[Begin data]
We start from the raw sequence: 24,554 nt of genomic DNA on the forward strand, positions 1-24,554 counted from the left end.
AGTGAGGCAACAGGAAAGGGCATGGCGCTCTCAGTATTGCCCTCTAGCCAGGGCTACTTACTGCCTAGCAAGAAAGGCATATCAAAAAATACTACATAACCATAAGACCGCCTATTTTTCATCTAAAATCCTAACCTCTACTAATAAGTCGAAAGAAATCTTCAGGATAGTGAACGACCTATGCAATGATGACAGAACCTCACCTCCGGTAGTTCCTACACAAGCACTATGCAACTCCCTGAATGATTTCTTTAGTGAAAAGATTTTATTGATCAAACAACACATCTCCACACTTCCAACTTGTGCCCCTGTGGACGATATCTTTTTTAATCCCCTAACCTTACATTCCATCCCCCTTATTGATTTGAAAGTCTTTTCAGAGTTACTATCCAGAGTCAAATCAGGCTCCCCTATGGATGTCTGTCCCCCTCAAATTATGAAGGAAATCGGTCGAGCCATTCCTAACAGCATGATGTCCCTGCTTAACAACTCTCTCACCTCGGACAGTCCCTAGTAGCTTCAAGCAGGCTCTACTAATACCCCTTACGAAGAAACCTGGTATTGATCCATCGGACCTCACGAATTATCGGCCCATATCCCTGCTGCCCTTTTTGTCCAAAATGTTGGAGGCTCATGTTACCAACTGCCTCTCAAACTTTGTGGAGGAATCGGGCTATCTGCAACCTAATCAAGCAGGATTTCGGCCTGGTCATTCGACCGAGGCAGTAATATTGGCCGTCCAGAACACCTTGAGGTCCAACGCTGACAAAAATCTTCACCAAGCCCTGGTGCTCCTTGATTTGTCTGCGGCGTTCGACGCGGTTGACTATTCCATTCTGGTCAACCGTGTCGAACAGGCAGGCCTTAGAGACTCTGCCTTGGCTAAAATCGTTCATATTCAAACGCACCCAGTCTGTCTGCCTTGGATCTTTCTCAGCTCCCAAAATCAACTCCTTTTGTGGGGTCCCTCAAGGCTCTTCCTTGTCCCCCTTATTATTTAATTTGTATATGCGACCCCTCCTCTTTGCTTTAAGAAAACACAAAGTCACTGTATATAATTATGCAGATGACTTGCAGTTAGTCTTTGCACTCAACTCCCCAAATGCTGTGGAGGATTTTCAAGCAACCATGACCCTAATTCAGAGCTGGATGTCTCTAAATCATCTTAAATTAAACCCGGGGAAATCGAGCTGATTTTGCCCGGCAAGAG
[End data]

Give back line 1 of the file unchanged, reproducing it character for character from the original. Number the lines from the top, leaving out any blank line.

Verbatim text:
We start from the raw sequence: 24,554 nt of genomic DNA on the forward strand, positions 1-24,554 counted from the left end.